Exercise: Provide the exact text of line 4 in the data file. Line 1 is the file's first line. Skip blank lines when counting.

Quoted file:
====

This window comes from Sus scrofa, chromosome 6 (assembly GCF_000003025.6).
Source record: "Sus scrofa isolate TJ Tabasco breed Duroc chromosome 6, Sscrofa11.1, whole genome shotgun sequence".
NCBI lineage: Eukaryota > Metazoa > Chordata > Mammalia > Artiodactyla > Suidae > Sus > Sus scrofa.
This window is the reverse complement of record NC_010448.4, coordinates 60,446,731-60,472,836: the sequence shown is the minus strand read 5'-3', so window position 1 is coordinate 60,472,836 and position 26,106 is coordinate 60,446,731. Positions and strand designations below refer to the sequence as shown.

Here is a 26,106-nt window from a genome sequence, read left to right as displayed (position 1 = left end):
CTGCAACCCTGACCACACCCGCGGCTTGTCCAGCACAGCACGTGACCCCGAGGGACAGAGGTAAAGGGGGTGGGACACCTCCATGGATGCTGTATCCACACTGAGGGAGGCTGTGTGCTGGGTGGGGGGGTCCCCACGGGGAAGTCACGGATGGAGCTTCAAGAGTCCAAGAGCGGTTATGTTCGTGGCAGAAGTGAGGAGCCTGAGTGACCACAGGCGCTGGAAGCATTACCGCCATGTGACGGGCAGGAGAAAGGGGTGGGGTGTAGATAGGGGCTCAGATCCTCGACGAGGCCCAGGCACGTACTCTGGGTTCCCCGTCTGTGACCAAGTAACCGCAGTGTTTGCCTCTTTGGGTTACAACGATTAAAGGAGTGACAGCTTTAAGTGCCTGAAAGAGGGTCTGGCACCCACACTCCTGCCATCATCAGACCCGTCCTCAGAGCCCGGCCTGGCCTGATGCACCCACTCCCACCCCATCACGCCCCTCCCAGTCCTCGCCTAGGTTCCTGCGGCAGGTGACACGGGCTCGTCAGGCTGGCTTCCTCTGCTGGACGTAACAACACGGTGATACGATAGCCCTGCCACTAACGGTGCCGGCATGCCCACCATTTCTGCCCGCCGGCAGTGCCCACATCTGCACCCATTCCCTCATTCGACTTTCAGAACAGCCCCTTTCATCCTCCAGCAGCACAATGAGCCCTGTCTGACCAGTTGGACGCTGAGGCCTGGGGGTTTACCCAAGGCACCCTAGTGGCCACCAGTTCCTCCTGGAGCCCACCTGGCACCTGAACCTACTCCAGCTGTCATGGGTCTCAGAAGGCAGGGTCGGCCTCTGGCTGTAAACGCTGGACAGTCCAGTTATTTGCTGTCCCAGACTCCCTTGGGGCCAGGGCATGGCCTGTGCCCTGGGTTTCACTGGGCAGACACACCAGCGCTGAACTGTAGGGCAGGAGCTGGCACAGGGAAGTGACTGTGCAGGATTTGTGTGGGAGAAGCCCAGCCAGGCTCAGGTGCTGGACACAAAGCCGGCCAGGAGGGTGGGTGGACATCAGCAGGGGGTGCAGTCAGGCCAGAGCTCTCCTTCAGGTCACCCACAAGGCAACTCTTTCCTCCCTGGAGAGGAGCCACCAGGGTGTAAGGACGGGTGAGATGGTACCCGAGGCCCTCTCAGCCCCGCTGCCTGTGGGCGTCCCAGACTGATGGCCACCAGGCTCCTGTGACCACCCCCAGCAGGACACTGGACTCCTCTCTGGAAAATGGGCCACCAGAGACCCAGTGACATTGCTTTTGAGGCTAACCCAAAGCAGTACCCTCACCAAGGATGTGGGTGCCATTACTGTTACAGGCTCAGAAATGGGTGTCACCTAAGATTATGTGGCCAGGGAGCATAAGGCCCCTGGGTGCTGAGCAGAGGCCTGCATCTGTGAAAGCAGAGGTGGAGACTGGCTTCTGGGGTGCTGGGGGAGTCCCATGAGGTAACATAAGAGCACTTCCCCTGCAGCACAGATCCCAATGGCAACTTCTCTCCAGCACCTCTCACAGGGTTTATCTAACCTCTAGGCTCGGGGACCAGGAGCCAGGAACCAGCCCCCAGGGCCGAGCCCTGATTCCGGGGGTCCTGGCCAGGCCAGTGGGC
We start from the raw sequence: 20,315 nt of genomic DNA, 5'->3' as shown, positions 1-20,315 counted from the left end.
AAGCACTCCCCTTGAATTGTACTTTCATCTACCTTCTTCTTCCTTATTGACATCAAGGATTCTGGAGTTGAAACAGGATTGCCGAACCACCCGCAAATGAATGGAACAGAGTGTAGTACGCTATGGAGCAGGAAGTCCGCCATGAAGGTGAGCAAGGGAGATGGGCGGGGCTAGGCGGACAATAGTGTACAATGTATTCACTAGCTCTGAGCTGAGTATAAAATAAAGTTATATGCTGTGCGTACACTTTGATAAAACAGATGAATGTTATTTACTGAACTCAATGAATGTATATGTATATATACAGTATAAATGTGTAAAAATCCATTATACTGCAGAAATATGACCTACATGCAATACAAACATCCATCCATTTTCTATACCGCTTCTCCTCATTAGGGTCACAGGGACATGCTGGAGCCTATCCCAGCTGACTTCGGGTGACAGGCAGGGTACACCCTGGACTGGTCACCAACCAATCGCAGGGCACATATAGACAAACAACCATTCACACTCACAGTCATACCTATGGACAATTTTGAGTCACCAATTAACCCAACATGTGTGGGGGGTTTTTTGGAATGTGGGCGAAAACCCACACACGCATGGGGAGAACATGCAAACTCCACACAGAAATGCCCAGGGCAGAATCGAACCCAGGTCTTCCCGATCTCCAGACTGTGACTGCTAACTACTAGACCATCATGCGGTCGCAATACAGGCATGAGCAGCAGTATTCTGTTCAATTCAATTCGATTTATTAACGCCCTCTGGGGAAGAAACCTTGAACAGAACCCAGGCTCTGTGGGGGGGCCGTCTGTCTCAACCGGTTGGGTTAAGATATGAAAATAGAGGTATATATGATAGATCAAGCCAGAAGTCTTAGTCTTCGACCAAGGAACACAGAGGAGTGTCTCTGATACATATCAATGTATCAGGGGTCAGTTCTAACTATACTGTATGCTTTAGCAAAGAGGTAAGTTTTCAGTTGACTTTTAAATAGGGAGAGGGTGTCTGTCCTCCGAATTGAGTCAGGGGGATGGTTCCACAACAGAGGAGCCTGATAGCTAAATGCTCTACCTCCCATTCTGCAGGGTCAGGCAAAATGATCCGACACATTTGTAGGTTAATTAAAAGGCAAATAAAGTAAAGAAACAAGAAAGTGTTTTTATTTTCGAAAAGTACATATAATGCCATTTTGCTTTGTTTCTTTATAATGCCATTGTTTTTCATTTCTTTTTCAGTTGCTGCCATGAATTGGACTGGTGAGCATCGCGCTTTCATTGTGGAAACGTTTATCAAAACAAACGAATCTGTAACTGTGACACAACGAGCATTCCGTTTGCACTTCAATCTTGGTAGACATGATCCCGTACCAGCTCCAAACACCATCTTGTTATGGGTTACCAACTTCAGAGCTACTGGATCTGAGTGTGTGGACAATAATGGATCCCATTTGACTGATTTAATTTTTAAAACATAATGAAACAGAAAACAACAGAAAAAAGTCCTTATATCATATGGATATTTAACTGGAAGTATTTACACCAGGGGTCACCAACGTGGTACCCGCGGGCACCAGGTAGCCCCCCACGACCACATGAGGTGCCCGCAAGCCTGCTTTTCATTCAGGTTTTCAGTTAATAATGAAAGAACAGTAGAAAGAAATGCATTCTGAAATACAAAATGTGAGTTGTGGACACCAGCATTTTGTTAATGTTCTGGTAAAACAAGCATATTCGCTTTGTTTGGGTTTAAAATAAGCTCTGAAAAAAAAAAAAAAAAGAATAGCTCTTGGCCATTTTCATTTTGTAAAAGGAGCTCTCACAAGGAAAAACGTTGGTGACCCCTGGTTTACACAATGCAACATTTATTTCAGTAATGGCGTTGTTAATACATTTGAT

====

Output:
This window is the reverse complement of record NC_010448.4, coordinates 60,446,731-60,472,836: the sequence shown is the minus strand read 5'-3', so window position 1 is coordinate 60,472,836 and position 26,106 is coordinate 60,446,731. Positions and strand designations below refer to the sequence as shown.